Loathe it or love it; there is no ignoring the phenomenal Netflix series, Squid, that is currently taking the world – or at least my corner of it by storm.

I am in the ‘love it’ camp – completely caught up in the storytelling despite the gore, and there is a lot of it right from the start. If blood and guts are not your thing, then probably best to give it a miss.

For me, Squid is an alluring mix of the 1973 American Science fiction film, West World. Yul Brynner as the murdering android is superb and a possible forerunner of Arnold Schwarzenegger in the Terminator. But I am wandering from the point. The ruthless and political machinations of the Hunger Games and the naivety and innocence of Jim Carey in the Truman Show. A mix that I find completely and utterly compelling.

Some scenes had my heart pounding; others brought me close to tears at the sheer poignancy and beauty of the acting. Yet others had me reaching for a cushion to cover my eyes at the casual cruelty shown.

I can’t be the only person who is now reminiscing over the games they played as a child, albeit without such dire consequences. I remember we spent a lot of time outside, in the area around the back of the flats where the bomb raid shelters stood.

There was nearly always a small crowd of us in the days when children regularly played outside and were not so tightly supervised by adults. I grew up in the 70s.

So, this is what I remember playing as a child in the 70s in South London.

British Bulldog –as I remember it, everyone except for one person lined up against a wall. The aim was to get to the other side without getting caught or tagged. If you were, you joined the person in the middle to catch the others. So as the game progressed, more and more children were there waiting to tag or catch you as you tried to make it to the other side.

I was a fast runner and could zig and zag with the best of them, so I usually made it through to nearly the end. Which only happened when there was just one person left to try and make it across.

Knockdown Ginger   – this one was and still is more contentious as it did involve a few of us hopping over to another block of flats, knocking on someone’s door at random, and then waiting until the last possible moment to run away.

Most people would shout at us, ‘bloody kids, ‘and leave it at that – but occasionally someone would decide to give chase, and that is when it got really, ‘exciting.’ Especially if the lift was on a ‘go-slow.’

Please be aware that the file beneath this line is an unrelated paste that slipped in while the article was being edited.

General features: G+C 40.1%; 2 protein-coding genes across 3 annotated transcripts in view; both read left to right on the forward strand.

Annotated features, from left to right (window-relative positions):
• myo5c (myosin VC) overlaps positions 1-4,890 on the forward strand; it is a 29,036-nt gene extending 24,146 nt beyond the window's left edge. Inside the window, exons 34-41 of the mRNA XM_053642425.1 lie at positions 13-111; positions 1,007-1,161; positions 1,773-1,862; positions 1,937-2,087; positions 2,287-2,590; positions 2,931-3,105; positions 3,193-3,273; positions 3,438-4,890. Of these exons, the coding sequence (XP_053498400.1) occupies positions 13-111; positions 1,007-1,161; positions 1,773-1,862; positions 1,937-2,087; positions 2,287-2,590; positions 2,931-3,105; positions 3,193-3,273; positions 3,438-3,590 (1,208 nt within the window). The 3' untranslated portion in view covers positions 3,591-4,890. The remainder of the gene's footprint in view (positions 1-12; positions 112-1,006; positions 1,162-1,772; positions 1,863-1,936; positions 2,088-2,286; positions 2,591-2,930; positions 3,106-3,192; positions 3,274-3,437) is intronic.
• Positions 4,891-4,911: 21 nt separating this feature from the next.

And please note, I am not suggesting that anyone go out and play this game.

Cannon – this game involved four sticks, three placed against a wall with the fourth lined up across the top. As soon as the ‘cannon’ was fired – that is, someone threw a ball to break up the stick arrangement, it was time to run. The aim was to avoid being hit by the ball while rebuilding the sticks against the wall.  

And when we weren’t playing these games, we were either busy putting on dance shows, setting up fights with the children a few streets away or jumping off the 8ft high bomb raid shelters, which is how I ended up with stitches in my knee. But that’s a story for another time.

As the oldest, all I needed to do was keep an eye on the time and remember when mum told us to be home – which we mostly did while avoiding any difficult questions about knocking on doors. 😉.

And if it ever happens, I’ll certainly be up for Squid – series two.

Until next time

Janice Taylor

www.blueskycareerconsulting.co.uk

Elephants in London…

Herds of Life-Sized Elephants Roam through London’s Parks for a Global Conservation Project

To see for yourself, click here

I would have so loved to have walked amongst these elephants in London over the summer. Still, I only stumbled across the story a few days after they had moved on. The owner’s dispersed the herd and auctioned off each elephant sculpture to raise money to support grassroots organisations in India.

But it did remind me of a story I first came across some years back about the phrase:

An Elephant never forgets

I’d never really given the origin of this saying much thought until I came across this article, and it got me thinking:

“Have you ever wondered how animal trainers used to control a five-tonne elephant? They did it by controlling the animals thinking. When a baby elephant was being trained, a rope was tied around its leg and then tied to a wooden post that was securely fixed in the ground.”

The article then explains how the baby elephant, being weak, would struggle and struggle, straining to break free. Eventually, it would learn to believe that to ‘struggle was futile and that it could never free itself. 

So now fast forward to a fully grown elephant, weighing five tonnes or so; whenever somebody tied it to a wooden post, it always believed it could not break free. The elephant remembered the struggle, and though it had the strength and capability to break free, it would never try.

I wonder how many of us are like the trained elephants – able to ‘break free’ and fulfil our potential but deciding not to try?

It makes me think that wherever you are in life, it is always worth flexing your muscles and testing the limits of what you can achieve. Just because something wasn’t possible in the past doesn’t necessarily follow that it is not possible now. We all grow, change, and adapt as we progress through life.

So, are you like the five-tonne elephant permanently tied to a wooden post, not fully realising your potential or using the power you have? If so, what will you choose to do about it?

Until next time
Janice Taylor

My life as a list